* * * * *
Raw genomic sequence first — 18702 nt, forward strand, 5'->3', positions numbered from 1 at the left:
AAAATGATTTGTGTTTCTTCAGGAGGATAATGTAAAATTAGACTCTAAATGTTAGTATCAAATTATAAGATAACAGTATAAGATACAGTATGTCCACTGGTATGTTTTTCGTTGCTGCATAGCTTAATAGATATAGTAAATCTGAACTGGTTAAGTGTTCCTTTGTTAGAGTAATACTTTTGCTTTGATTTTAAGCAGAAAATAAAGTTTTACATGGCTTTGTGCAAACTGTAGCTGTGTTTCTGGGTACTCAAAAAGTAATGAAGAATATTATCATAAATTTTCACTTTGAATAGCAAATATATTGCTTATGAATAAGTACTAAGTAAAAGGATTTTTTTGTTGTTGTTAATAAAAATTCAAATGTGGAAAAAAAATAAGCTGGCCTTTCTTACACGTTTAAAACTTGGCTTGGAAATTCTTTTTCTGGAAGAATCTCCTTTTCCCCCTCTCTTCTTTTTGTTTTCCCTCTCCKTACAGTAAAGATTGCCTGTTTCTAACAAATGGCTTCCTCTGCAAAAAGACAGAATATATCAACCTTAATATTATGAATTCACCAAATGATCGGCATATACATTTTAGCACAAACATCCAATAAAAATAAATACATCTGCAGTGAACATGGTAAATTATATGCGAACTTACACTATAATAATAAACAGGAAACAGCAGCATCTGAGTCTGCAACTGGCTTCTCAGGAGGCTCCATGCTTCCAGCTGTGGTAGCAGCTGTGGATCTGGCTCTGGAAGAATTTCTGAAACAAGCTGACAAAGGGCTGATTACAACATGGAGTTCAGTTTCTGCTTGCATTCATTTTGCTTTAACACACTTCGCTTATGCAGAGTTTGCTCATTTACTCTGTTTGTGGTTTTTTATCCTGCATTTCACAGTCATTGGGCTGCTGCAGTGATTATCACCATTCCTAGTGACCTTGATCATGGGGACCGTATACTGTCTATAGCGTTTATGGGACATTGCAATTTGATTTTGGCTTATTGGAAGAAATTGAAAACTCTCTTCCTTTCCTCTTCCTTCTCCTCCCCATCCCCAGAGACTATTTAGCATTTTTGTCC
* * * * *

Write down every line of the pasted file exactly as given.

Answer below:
Raw genomic sequence first — 18702 nt, forward strand, 5'->3', positions numbered from 1 at the left:
AAAATGATTTGTGTTTCTTCAGGAGGATAATGTAAAATTAGACTCTAAATGTTAGTATCAAATTATAAGATAACAGTATAAGATACAGTATGTCCACTGGTATGTTTTTCGTTGCTGCATAGCTTAATAGATATAGTAAATCTGAACTGGTTAAGTGTTCCTTTGTTAGAGTAATACTTTTGCTTTGATTTTAAGCAGAAAATAAAGTTTTACATGGCTTTGTGCAAACTGTAGCTGTGTTTCTGGGTACTCAAAAAGTAATGAAGAATATTATCATAAATTTTCACTTTGAATAGCAAATATATTGCTTATGAATAAGTACTAAGTAAAAGGATTTTTTTGTTGTTGTTAATAAAAATTCAAATGTGGAAAAAAAATAAGCTGGCCTTTCTTACACGTTTAAAACTTGGCTTGGAAATTCTTTTTCTGGAAGAATCTCCTTTTCCCCCTCTCTTCTTTTTGTTTTCCCTCTCCKTACAGTAAAGATTGCCTGTTTCTAACAAATGGCTTCCTCTGCAAAAAGACAGAATATATCAACCTTAATATTATGAATTCACCAAATGATCGGCATATACATTTTAGCACAAACATCCAATAAAAATAAATACATCTGCAGTGAACATGGTAAATTATATGCGAACTTACACTATAATAATAAACAGGAAACAGCAGCATCTGAGTCTGCAACTGGCTTCTCAGGAGGCTCCATGCTTCCAGCTGTGGTAGCAGCTGTGGATCTGGCTCTGGAAGAATTTCTGAAACAAGCTGACAAAGGGCTGATTACAACATGGAGTTCAGTTTCTGCTTGCATTCATTTTGCTTTAACACACTTCGCTTATGCAGAGTTTGCTCATTTACTCTGTTTGTGGTTTTTTATCCTGCATTTCACAGTCATTGGGCTGCTGCAGTGATTATCACCATTCCTAGTGACCTTGATCATGGGGACCGTATACTGTCTATAGCGTTTATGGGACATTGCAATTTGATTTTGGCTTATTGGAAGAAATTGAAAACTCTCTTCCTTTCCTCTTCCTTCTCCTCCCCATCCCCAGAGACTATTTAGCATTTTTGTCC